This post only considers extensive variables, but the methodologically can easily be extended to intensive variable as well. For simplicity, it also assumes that for each layer, the polygons partition the entire area of study into disjoint sets (usually true in practice) and that the union of both sets is the same (usually not the case in practice).


Interpolating one variable from a given polygon layer to another can be done by refining both geometries and taking their intersections as shown in the figure below.

Refining the geometries through intersection

Refining the geometries through intersection

Once this intersection is computed, we can determine the following undirected graph of polygon correspondance:

Tripartite graph illustrating the relationship between polygons from both layers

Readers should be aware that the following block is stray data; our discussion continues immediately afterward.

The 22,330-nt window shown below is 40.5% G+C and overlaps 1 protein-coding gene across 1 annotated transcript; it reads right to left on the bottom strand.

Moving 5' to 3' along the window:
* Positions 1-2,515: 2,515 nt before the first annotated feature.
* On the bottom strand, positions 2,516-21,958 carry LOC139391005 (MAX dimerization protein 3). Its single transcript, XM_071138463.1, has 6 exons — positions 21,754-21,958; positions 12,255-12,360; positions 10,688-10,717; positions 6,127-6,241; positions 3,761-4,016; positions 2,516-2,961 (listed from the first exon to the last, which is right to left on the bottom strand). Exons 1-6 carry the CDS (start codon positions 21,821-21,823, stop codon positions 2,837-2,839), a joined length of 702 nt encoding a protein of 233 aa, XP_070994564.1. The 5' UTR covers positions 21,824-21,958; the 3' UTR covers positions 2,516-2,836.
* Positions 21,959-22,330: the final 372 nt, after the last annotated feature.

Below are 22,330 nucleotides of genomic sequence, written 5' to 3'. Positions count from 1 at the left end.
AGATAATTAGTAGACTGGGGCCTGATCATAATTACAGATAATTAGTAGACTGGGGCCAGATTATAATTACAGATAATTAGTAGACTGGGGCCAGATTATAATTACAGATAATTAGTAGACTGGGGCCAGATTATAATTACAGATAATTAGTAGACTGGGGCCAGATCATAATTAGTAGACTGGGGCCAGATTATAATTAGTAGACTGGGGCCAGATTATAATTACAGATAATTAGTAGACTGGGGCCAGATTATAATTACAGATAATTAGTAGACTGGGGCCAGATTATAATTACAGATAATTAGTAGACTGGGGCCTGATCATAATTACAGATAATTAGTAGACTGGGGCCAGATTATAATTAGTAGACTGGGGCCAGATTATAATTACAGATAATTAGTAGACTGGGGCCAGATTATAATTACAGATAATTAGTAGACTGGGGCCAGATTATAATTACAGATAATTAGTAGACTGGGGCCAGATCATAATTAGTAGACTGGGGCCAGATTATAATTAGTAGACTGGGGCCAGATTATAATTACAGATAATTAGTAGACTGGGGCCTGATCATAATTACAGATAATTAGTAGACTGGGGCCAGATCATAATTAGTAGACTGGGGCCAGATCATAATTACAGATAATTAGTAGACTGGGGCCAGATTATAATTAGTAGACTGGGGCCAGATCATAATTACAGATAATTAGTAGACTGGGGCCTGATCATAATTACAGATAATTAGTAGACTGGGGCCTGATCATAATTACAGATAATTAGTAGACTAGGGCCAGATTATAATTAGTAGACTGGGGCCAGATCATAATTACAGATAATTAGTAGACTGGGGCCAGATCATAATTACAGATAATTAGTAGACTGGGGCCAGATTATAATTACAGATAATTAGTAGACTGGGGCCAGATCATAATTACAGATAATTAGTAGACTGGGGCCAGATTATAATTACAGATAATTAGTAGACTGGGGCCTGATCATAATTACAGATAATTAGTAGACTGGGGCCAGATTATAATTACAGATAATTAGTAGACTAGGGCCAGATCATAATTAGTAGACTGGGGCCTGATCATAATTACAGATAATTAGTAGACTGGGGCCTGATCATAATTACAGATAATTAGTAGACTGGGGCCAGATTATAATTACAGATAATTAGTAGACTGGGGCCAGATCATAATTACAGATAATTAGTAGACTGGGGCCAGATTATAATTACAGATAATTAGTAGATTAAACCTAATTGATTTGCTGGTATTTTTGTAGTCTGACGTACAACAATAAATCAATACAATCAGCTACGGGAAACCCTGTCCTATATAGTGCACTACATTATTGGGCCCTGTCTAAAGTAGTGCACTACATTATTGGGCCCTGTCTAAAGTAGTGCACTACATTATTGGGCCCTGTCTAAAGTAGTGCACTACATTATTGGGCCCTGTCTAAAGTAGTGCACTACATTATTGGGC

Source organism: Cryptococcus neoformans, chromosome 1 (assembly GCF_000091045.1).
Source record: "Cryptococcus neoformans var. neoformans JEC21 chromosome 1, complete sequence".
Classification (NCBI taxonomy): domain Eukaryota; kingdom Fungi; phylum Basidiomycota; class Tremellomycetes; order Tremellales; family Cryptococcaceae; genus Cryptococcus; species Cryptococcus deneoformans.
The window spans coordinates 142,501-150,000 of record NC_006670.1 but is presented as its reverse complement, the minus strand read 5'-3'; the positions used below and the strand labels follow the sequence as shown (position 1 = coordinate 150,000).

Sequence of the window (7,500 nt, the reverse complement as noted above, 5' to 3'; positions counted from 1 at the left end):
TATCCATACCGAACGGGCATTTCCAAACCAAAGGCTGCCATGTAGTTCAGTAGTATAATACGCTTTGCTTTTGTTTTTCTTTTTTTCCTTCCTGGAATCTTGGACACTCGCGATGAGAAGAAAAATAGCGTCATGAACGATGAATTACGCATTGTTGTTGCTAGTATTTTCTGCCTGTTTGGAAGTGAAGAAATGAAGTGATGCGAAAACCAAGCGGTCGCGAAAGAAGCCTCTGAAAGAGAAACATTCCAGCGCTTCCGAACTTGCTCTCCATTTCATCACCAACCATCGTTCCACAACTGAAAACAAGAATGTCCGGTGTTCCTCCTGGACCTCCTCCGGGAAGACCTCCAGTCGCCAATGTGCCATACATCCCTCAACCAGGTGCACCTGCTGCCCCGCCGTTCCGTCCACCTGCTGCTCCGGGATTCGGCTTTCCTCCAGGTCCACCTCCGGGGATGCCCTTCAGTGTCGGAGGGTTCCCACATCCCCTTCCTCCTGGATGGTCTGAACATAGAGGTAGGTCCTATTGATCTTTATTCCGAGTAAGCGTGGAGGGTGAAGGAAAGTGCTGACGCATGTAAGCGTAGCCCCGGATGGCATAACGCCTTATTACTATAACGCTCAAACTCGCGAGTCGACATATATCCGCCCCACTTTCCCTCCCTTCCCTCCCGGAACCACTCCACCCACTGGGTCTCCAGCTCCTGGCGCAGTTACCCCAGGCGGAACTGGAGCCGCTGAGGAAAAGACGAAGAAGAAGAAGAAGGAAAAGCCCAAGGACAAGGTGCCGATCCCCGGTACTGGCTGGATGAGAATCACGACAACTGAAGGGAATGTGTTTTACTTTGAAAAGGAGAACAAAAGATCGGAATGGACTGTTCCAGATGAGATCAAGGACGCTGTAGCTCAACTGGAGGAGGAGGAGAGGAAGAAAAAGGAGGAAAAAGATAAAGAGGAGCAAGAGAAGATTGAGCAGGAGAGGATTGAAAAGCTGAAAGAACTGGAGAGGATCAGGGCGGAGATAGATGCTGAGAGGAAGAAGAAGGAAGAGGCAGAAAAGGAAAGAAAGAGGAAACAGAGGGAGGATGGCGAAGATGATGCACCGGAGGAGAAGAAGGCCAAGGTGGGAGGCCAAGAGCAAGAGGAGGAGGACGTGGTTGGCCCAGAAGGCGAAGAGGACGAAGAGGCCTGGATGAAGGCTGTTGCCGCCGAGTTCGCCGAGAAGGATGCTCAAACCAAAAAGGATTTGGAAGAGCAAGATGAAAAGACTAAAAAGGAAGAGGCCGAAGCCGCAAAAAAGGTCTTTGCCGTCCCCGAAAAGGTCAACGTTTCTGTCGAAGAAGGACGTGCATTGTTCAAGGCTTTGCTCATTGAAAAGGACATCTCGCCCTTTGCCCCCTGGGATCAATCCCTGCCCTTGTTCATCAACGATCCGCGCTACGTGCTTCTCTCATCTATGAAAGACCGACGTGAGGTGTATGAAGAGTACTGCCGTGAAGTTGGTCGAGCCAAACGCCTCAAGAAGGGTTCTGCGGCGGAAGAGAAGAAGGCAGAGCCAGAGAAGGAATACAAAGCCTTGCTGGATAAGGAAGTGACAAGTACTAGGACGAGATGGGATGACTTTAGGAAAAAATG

Tripartite graph illustrating the relationship between polygons from both layers

We abuse notation and use the same notation to refer to both the original polygons and the nodes in the graph. We denote \(A,B\) and \(C\) the set of nodes associated with polygons in the source, target and intersected layers respectively. We also use the lower case \(a,b,c\) to differentiate between the three layers.2

Having defined this correspondance, we can set up the interpolation by identifying a non-negative weighting variable \(\kappa\). This \(\kappa\) weight often corresponds to the area of the polygons in the refined intersected geometry, but we will explore other choices. We then define the weight of polygon \(i\) in the refined geometry as: